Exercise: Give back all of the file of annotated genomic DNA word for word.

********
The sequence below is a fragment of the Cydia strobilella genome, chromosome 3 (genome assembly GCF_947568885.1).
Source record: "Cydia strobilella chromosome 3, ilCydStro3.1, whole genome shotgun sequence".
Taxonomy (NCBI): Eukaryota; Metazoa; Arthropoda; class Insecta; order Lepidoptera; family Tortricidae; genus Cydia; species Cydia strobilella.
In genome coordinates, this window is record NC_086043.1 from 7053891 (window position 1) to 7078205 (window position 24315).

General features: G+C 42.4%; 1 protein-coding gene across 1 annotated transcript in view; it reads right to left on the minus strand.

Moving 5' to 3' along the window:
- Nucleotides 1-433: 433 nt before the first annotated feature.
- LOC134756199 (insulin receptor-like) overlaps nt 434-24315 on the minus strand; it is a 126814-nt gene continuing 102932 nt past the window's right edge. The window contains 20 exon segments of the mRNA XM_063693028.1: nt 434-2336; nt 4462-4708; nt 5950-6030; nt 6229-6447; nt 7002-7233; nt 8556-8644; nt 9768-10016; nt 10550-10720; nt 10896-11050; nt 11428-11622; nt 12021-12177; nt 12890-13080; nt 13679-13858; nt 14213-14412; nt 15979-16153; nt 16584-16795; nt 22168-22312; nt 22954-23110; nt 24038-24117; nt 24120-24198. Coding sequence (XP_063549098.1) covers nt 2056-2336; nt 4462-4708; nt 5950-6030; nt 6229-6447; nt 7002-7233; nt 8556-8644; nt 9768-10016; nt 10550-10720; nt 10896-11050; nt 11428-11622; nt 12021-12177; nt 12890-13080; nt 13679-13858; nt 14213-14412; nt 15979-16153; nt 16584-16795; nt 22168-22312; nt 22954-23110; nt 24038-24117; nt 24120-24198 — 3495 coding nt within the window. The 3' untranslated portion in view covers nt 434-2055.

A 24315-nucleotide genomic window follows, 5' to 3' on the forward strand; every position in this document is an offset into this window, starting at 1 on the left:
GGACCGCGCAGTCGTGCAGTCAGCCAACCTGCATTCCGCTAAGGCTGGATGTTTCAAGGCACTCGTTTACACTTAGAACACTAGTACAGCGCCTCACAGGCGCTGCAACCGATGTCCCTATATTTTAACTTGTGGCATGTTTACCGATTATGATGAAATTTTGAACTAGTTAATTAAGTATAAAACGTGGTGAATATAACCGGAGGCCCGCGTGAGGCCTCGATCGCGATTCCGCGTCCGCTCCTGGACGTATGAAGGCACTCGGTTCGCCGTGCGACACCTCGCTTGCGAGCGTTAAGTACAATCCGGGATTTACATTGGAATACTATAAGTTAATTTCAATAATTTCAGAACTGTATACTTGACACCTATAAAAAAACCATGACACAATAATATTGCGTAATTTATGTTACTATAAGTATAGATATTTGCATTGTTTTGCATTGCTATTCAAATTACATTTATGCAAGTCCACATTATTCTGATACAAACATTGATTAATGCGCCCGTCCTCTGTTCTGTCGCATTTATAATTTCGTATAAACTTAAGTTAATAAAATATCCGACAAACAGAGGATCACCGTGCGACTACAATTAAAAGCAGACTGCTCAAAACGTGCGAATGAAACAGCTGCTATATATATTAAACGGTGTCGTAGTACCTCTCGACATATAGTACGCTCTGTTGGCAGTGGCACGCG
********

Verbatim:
The sequence below is a fragment of the Cydia strobilella genome, chromosome 3 (genome assembly GCF_947568885.1).
Source record: "Cydia strobilella chromosome 3, ilCydStro3.1, whole genome shotgun sequence".
Taxonomy (NCBI): Eukaryota; Metazoa; Arthropoda; class Insecta; order Lepidoptera; family Tortricidae; genus Cydia; species Cydia strobilella.
In genome coordinates, this window is record NC_086043.1 from 7053891 (window position 1) to 7078205 (window position 24315).

General features: G+C 42.4%; 1 protein-coding gene across 1 annotated transcript in view; it reads right to left on the minus strand.

Moving 5' to 3' along the window:
- Nucleotides 1-433: 433 nt before the first annotated feature.
- LOC134756199 (insulin receptor-like) overlaps nt 434-24315 on the minus strand; it is a 126814-nt gene continuing 102932 nt past the window's right edge. The window contains 20 exon segments of the mRNA XM_063693028.1: nt 434-2336; nt 4462-4708; nt 5950-6030; nt 6229-6447; nt 7002-7233; nt 8556-8644; nt 9768-10016; nt 10550-10720; nt 10896-11050; nt 11428-11622; nt 12021-12177; nt 12890-13080; nt 13679-13858; nt 14213-14412; nt 15979-16153; nt 16584-16795; nt 22168-22312; nt 22954-23110; nt 24038-24117; nt 24120-24198. Coding sequence (XP_063549098.1) covers nt 2056-2336; nt 4462-4708; nt 5950-6030; nt 6229-6447; nt 7002-7233; nt 8556-8644; nt 9768-10016; nt 10550-10720; nt 10896-11050; nt 11428-11622; nt 12021-12177; nt 12890-13080; nt 13679-13858; nt 14213-14412; nt 15979-16153; nt 16584-16795; nt 22168-22312; nt 22954-23110; nt 24038-24117; nt 24120-24198 — 3495 coding nt within the window. The 3' untranslated portion in view covers nt 434-2055.

A 24315-nucleotide genomic window follows, 5' to 3' on the forward strand; every position in this document is an offset into this window, starting at 1 on the left:
GGACCGCGCAGTCGTGCAGTCAGCCAACCTGCATTCCGCTAAGGCTGGATGTTTCAAGGCACTCGTTTACACTTAGAACACTAGTACAGCGCCTCACAGGCGCTGCAACCGATGTCCCTATATTTTAACTTGTGGCATGTTTACCGATTATGATGAAATTTTGAACTAGTTAATTAAGTATAAAACGTGGTGAATATAACCGGAGGCCCGCGTGAGGCCTCGATCGCGATTCCGCGTCCGCTCCTGGACGTATGAAGGCACTCGGTTCGCCGTGCGACACCTCGCTTGCGAGCGTTAAGTACAATCCGGGATTTACATTGGAATACTATAAGTTAATTTCAATAATTTCAGAACTGTATACTTGACACCTATAAAAAAACCATGACACAATAATATTGCGTAATTTATGTTACTATAAGTATAGATATTTGCATTGTTTTGCATTGCTATTCAAATTACATTTATGCAAGTCCACATTATTCTGATACAAACATTGATTAATGCGCCCGTCCTCTGTTCTGTCGCATTTATAATTTCGTATAAACTTAAGTTAATAAAATATCCGACAAACAGAGGATCACCGTGCGACTACAATTAAAAGCAGACTGCTCAAAACGTGCGAATGAAACAGCTGCTATATATATTAAACGGTGTCGTAGTACCTCTCGACATATAGTACGCTCTGTTGGCAGTGGCACGCG